This was the question answered in a recent judgment rendered by the Superior Court on June 13th, 2016, ordering IBM to pay more than $23 million to 451 active and retired employees of its plant in Bromont in connection with the company's decision to unilaterally amend a clause in its pension plan.
IBM operates a plant in Bromont which employs hundreds of non-unionized workers.
Throughout the period in question, IBM offered its employees a defined benefit pension plan, which included a bridging benefit that aimed to encourage employees to take early retirement. This bridging benefit allowed workers to receive approximately $7,000 a year between the time of their early retirement and the time they reached the age of 65.
In 1994, during a period of economic difficulty, IBM announced that it was going to replace its defined benefit pension plan with a defined contribution pension plan. However, the company's existing employees were given the option to opt out of the defined contribution pension plan and continue accruing benefits under the defined benefit pension plan, which contained the above-mentioned bridging benefit. IBM offered each of its employees a 40% increase in accumulated contributions if they agreed to transfer to the new plan. Despite this, the employees opted to continue with the existing plan, preferring to take advantage of the eventual early retirement bridging benefit.
Some ten years later, in January 2006, IBM advised its employees that it was terminating the bridging benefit for employees retiring after December 31st, 2007. At the same time, the company terminated its health insurance coverage for employees over the age of 65.
In December 2008, Jean Samoisette, a former IBM employee, instituted a class action lawsuit against the company. At the time of the above-mentioned changes to the pension plan, Mr. Samoisette was not yet eligible for the bridging benefit. He was entitled to take early retirement in 2008. In his case, the benefit amounted to approximately $110,000.
IBM claims that it had never guaranteed that the pension plan would never be changed.
In his judgment, the Honourable Justice François P. Duprat concluded that IBM could not renege on the representation it had made to its employees with regards to the bridging benefit they were on the verge of being eligible to receive upon early retirement.
The Court held that the benefits package provided to IBM's employees, including the pension plan, the bridging benefit and the retired workers benefits, formed an integral part of their remuneration and, as such, were governed by their contract of employment with IBM.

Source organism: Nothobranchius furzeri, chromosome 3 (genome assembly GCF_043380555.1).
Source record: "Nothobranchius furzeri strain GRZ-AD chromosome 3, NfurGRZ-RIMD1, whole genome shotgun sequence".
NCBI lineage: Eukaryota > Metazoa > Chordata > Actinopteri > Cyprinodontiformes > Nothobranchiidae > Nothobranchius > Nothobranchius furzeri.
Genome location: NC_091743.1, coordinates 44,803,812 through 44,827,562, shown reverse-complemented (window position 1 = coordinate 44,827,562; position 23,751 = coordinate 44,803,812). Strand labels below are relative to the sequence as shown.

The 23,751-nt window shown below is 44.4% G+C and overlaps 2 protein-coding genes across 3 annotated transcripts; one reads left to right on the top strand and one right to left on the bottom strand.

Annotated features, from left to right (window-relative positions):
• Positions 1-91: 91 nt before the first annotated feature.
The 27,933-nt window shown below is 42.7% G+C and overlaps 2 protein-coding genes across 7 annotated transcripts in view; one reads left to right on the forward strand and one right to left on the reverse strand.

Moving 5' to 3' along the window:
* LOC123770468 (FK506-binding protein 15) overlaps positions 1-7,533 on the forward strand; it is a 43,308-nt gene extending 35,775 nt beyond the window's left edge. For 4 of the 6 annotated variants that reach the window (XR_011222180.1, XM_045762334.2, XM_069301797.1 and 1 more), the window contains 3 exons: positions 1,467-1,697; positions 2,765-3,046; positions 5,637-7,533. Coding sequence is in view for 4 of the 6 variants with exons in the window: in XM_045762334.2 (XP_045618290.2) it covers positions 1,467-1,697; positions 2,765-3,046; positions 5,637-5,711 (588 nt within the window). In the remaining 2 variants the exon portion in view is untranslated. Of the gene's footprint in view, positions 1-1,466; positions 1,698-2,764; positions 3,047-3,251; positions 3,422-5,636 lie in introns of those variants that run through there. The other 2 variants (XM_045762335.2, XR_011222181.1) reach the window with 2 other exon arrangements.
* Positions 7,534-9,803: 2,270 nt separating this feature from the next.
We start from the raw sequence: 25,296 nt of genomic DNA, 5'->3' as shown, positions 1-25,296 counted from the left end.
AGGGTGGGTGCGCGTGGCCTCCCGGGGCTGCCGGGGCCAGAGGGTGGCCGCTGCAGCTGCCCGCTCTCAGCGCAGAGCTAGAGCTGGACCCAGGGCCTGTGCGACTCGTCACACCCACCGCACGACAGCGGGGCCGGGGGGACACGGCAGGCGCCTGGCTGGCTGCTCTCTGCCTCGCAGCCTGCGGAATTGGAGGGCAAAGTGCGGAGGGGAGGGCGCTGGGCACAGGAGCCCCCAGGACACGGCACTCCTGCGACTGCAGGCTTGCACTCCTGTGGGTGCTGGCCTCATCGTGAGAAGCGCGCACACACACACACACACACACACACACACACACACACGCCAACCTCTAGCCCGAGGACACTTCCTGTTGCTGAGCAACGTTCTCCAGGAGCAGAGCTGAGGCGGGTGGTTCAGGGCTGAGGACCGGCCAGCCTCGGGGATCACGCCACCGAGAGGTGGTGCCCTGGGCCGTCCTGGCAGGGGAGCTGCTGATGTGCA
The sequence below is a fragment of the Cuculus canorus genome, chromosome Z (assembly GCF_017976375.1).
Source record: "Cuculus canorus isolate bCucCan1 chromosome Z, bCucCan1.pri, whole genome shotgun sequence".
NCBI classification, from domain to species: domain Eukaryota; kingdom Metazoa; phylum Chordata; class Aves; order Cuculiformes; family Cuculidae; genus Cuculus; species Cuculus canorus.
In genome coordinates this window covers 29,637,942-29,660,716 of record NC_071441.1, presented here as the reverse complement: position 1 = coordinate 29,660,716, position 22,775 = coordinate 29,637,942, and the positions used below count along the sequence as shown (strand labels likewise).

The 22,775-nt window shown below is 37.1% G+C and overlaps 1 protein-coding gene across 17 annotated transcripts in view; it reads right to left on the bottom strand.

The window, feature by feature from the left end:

The judge acknowledged that these benefits could however be changed unilaterally and that employers may reserve the right to do so at any time. Moreover, the judge found that IBM had in fact reserved its right with respect to the health insurance coverage after the age of 65.
It was the Court's opinion that the evidence presented did not support the conclusion that the company had made any representation to the effect that its pension plan would never be amended. The Court relied on certain economic aspects, including, amongst others, IBM's efforts to secure a better return on investment for its shareholders as well as its desire to control the escalating costs of employee benefits amongst its subsidiaries, to arrive at the conclusion that the employer was justified in amending its group insurance plan.
However, the following point is what interests us most about the Court's judgment, where the judge found that IBM, through its conduct, had implicitly waived its right to amend its pension plan in such a discretionary manner.
Basing itself on a broad interpretation of the notion of "representations", the Court held that the employees had relied upon the information provided by IBM when making the decision to remain in the existing defined benefit pension plan. In the Court's view, at that given moment, those particular employees had planned for their future retirement, having not only taken into account the pension amounts that they stood to receive, but also the bridging benefit they were eligible for.
It is important to note that, until the changes were announced in 2006, neither the pension benefit statements, the explanatory guidebook distributed to the employees, nor the pension estimate software, included any clause to the effect that the pension plan could be amended by the employer.
The Court eventually concluded that IBM could not withdraw the bridging benefit from its employees, the latter forming an integral part of the remuneration which the employees would expect to receive when they retired.
The class action lawsuit of the workers and ex-employees of IBM was therefore granted in part, and IBM was ordered to pay all the individual claims relating to the bridging benefits, amounting to a total of $23,519,000 with interest.
This decision illustrates the importance for employers to take the necessary measures to communicate to their employees, in a clear and transparent fashion, that their existing fringe benefit plans may be unilaterally amended at any time. Failing to clearly measure the reach of announcements and representations made to employees with regard to existing employee benefit programs may prove to be extremely costly, as demonstrated by the case at hand.
IBM claims that it is currently reviewing its options with regards to appealing the judgment. Therefore, the case will probably continue to attract growing interest.